Facebook likes Telcos - duh?

Profile picture for user gonzodaddy By Den Howlett August 14, 2013
Summary:
How are some of the major telcos making out on Facebook? If this random assessment of six vendors including Verizon Wireless, AT&T, Vodafone Spain and India, Three UK and O2 are representative then it's far from good.

vinnie om verizon

A Facebook post that floated past my timline (see image above) from serial telco critic Vinnie Mirchandani, followed by an indignant Tweet by Ilona Hitel

...got me thinking. I wondered what content appears on telco Facebook pages.

Exhibit #1 - Verizon Wireless: 5,870,290 likes · 56,596 talking about this · 168,063 were here. Wow! But then look at the stories that appear in the time line. How about this one:

For $200.00 you too could own a refurbished piece of crap that is worth $6.00 because they will tell you they don't have it in stock. Talk about a rip off. I know this because 2 s Verizon stores told me that. They told me I was taken for a ride.

Exhibit #2 - Vodafone Spain: 291,386 likes · 2,177 talking about this - impressive. But then read this.

Que desastre, que mala organización y que poca profesionalidad tiene esta gente de Vodafone, tienes un problema llamas a atención al cliente siendo cliente varios años, y cada persona te dice una solución completamente diferente unos te dicen blanco otros te dicen negro, vas a una tienda y te dicen completamente lo contrario. Esto es increíble.

Even if you don't read Spanish the first couple of words should be sufficient.

Exhibit #3 - O2 UK: 862,211 likes · 14,521 talking about this · 48,644 were here. Cripes - these telcos sure are popular. Or are they? Check this out?

Disappointed in the 4G promise, it's so not what they told me in store. What's the point? I have to pay you more money after I already paid for my iPhone, Why do I have to pay you more money on top of that! I can't even change my useless tariff on which I get hardly any 3G reception and my calls always drop and I forever see that little o most times when I used data.

Hmm...looks like they're not doing so well after all.

Exhibit #4 - Three UK: 160,298 likes · 3,107 talking about this. But then...

also supposed to be carrying my old 02 phone no. over to 3g today and it hasnt happened and customer service say pac code doesnt work and they have no record??? even though I have a reference no.!

Is there a pattern here?

Exhibit #5 - Vodafone India: 686,031 likes · 9,212 talking about this

Seriously you guys follow marketing Fundaes to the t. The network sucks and you have actually positioned it as a strength...really hilarious and quite appalled that you think customers are fools:)

Oh dear...

Exhibit #6 - AT&T: 4,709,440 likes · 114,383 talking about this · 153,726 were here. Surely they can do better?

How about you guys take the pledge to provide better customer service?? And more than that, actually DO it. And don't tell people who have been with you for over ten or fifteen years "nothing I can do for you".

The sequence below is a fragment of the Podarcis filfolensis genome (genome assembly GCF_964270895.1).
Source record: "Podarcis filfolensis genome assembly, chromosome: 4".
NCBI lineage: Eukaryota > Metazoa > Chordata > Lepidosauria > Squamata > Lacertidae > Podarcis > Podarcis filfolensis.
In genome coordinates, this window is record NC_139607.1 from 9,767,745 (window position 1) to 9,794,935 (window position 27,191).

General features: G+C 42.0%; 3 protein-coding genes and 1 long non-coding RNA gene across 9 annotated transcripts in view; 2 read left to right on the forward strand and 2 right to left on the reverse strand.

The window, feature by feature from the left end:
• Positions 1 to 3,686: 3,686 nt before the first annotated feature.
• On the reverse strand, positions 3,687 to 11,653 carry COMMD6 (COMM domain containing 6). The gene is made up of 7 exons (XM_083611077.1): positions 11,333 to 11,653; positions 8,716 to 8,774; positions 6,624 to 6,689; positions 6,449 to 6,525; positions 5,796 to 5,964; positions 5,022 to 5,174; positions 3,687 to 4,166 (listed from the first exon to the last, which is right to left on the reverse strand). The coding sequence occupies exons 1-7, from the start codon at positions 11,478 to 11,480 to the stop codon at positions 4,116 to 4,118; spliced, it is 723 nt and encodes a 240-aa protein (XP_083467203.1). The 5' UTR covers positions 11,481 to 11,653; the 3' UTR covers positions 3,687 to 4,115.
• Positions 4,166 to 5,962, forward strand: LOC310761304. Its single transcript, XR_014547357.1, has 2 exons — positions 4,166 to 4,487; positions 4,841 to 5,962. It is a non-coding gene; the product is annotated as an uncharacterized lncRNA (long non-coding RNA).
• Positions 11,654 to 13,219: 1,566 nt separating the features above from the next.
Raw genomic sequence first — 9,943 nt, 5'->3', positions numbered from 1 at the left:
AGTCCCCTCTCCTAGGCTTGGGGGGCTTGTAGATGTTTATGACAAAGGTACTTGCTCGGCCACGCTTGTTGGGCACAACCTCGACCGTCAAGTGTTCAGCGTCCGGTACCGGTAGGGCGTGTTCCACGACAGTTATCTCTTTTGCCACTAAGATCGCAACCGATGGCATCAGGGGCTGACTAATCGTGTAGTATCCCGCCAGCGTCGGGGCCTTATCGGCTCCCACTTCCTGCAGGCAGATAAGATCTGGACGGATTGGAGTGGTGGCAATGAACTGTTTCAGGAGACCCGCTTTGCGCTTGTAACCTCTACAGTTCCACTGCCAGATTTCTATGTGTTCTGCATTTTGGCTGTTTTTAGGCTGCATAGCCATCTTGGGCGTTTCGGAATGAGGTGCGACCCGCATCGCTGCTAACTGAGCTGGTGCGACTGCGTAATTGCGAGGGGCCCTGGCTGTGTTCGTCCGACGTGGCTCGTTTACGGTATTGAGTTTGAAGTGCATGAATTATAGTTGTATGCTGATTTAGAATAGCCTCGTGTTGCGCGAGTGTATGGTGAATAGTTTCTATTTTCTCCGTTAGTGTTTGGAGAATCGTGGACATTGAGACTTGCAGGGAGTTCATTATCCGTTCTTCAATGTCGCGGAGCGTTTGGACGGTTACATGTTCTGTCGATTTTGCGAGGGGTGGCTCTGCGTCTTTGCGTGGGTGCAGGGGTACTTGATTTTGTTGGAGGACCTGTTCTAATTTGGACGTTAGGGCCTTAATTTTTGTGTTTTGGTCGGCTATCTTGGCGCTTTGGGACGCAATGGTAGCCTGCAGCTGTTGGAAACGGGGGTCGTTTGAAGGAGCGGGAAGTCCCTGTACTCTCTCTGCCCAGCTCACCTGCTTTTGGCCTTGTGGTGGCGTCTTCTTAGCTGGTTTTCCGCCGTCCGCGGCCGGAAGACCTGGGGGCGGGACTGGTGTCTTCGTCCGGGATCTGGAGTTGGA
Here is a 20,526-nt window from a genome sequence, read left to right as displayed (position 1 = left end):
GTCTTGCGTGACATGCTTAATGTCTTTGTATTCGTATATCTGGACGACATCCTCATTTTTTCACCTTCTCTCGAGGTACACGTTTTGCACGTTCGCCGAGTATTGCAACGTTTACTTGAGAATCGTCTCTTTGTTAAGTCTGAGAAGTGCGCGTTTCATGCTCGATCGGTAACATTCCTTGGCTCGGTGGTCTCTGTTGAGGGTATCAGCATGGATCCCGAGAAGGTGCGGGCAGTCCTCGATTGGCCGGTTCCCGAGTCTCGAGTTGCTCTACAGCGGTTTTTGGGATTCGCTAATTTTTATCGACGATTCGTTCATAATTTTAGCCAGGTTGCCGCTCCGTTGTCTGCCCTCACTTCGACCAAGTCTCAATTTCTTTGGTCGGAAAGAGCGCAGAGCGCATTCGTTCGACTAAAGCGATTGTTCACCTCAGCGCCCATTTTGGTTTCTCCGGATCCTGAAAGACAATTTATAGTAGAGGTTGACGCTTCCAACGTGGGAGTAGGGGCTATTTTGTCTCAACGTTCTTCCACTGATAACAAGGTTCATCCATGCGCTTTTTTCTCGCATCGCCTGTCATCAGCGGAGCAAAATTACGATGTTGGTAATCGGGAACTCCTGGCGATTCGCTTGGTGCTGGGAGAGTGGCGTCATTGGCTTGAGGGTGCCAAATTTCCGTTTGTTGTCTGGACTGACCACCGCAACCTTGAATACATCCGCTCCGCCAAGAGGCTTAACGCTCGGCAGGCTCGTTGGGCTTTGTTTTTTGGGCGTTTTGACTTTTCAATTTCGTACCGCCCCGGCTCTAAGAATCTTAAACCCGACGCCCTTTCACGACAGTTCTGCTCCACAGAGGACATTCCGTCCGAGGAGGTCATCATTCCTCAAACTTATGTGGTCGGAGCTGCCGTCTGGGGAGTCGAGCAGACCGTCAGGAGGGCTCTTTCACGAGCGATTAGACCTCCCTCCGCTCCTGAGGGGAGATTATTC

Ugh!

Now - for those doing the math, this random selection of telcos reflect 12,579,656 likes and yet all the above post quotes appear on the first page of each telco's page. Now of course there are always going to be moaners and complainers but you can find this kind of selection any day of the week you choose to visit these telco pages.

There is a flipside. There are plenty of people willing to sing the telco praises but what surprises is me is the inconsistent service responses that often look disinterested or failing to read the message. Bot anyone? Take these examples from O2:

O2 inconsistent

In the first, the person says they've already given the postcode yet O2 asks for it again. That must be incredibly frustrating. In the second, O2 basically blows the customer off. Nice.

This pattern and/or a variation on it is repeated again and again. Over at Vodafone India for instance, the response to the irate customer quoted above is to ask for a number where they can be reached to 'address their concerns.' It doesn't make sense. Vodafone Spain seems to go around in circles with its customers.

Part of the problem is that the way Facebook allows anyone to comment on pretty much anything means what starts out as a problem can become a muddled mish mash of ire, attempts to resolve, random comments supporting the telco and goodness knows what. Check this AT&T thread about an outage to see what I mean.

Another part of the problem is that I can no longer distinguish what a 'like' really means. Does it mean that 'x' people really do like these services or any other service for that matter? If the chaotic content I easily found is an indicator, then the answer must surely be 'no.'

Facebook has long been touted as one of the most important channels through which to reach and connect with markets. Yet these random examples suggest to me this isn't working so well. The good news is we get to see how well (or rather badly) the telcos are meeting customer expectations. Sort of.